There are many tools and techniques for Risk identification. Documentation Reviews
• Information gathering techniques
o Delphi technique – here a facilitator distributes a questionnaire to experts, responses are summarized (anonymously) & re-circulated among the experts for comments. This technique is used to achieve a consensus of experts and helps to receive unbiased data, ensuring that no one person will have undue influence on the outcome
o Root cause analysis – for identifying a problem, discovering the causes that led to it and developing preventive action
• Checklist analysis
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See example in appendix B.
• Risk categorization – in order to determine the areas of the project most exposed to the effects of uncertainty. Grouping risks by common root causes can help us to develop effective risk responses.
• Risk urgency assessment - In some qualitative analyses the assessment of risk urgency can be combined with the risk ranking determined from the probability and impact matrix to give a final risk sensitivity rating. Example- a risk requiring a near-term responses may be considered more urgent to address.
• Expert judgment – individuals who have experience with similar project in the not too distant past may use their judgment through interviews or risk facilitation workshops.
Tools and Techniques for Quantities Risk Analysis
• Data gathering & representation techniques
o Interviewing–You can carry out interviews in order to gather an optimistic (low), pessimistic (high), and most likely scenarios.
o Probability distributions– Continuous probability distributions are used extensively in modeling and simulations and represent the uncertainty in values such as tasks durations or cost of project components\ work packages. These distributions may help us perform quantitative analysis. Discrete distributions can be used to represent uncertain events (an outcome of a test or possible scenario in a decision tree)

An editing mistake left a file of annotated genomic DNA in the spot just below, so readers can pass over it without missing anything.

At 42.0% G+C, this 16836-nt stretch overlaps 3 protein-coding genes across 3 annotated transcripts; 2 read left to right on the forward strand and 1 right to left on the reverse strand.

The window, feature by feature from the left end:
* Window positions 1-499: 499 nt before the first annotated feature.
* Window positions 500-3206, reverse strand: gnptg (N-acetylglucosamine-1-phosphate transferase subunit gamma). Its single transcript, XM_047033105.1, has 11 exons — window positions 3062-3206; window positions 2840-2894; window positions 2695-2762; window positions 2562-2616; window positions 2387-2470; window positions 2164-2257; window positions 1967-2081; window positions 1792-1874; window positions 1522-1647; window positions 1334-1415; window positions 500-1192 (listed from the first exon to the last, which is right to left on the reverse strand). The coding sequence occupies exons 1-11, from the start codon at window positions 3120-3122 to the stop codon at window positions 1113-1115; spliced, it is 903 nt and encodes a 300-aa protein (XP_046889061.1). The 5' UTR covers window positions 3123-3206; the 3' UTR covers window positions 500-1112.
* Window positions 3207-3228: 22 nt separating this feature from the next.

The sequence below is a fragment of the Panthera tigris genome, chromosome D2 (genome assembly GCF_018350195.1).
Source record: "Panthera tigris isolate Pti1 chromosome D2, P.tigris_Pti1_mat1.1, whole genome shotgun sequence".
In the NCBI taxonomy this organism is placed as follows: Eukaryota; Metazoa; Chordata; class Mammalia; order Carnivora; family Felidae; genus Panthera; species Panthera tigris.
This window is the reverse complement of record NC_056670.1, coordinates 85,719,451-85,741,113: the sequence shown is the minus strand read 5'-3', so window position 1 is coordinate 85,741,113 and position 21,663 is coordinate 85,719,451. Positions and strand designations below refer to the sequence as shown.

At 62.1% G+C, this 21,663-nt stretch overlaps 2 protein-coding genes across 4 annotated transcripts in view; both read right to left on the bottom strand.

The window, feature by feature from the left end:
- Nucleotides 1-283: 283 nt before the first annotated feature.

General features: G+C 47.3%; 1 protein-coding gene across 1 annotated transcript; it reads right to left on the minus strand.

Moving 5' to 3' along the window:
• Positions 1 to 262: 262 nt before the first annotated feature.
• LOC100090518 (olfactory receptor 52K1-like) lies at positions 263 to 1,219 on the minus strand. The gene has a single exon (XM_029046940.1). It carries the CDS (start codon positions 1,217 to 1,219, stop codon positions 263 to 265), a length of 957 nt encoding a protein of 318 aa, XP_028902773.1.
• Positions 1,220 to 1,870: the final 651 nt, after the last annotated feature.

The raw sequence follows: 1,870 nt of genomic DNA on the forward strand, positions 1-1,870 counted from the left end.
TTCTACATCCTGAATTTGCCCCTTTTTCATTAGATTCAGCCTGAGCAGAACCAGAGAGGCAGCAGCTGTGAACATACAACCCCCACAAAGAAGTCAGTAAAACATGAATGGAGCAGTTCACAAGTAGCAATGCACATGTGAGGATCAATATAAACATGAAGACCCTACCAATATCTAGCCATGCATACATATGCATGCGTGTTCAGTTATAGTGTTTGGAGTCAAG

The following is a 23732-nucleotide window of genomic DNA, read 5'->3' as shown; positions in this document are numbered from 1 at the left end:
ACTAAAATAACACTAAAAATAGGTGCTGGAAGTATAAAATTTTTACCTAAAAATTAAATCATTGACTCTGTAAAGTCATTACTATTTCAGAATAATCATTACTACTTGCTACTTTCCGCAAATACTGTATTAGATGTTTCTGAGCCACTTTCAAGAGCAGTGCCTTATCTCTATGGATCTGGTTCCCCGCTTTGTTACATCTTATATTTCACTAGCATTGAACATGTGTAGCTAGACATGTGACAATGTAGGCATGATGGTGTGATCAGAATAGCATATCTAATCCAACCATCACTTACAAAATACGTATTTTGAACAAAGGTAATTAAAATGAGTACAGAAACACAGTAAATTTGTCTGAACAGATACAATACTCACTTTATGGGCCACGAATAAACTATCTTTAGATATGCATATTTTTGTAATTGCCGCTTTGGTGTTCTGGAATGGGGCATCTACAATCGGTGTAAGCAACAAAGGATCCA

• Quantitative risk analysis & modeling techniques- commonly used for event-oriented as well as project-oriented analysis:
o Sensitivity analysis – For determining which risks may have the most potential impact on the project. In sensitivity analysis one looks at the effect of varying the inputs of a mathematical model on the output of the model itself. Examining the effect of the uncertainty of each project element to a specific project objective, when all other uncertain elements are held at their baseline values. There may be presented through a tornado diagram.
o Expected Monetary Value analysis (EMV) – A statistical concept that calculates the average outcome when the future includes scenarios that may or may not happen (generally: opportunities are positive values, risks are negative values). These are commonly used in a decision tree analysis.
o Modeling & simulation – A project simulation, which uses a model that translates the specific detailed uncertainties of the project into their potential impact on project objectives, usually iterative. Monte Carlo is an example for a iterative simulation.
• Cost risk analysis - cost estimates are used as input values, chosen randomly for each iteration (according to probability distributions of these values), total cost will be calculated.
• Schedule risk analysis - duration estimates & network diagrams are used as input values, chosen at random for each iteration (according to probability distributions of these values), completion date will be calculated. One can check the...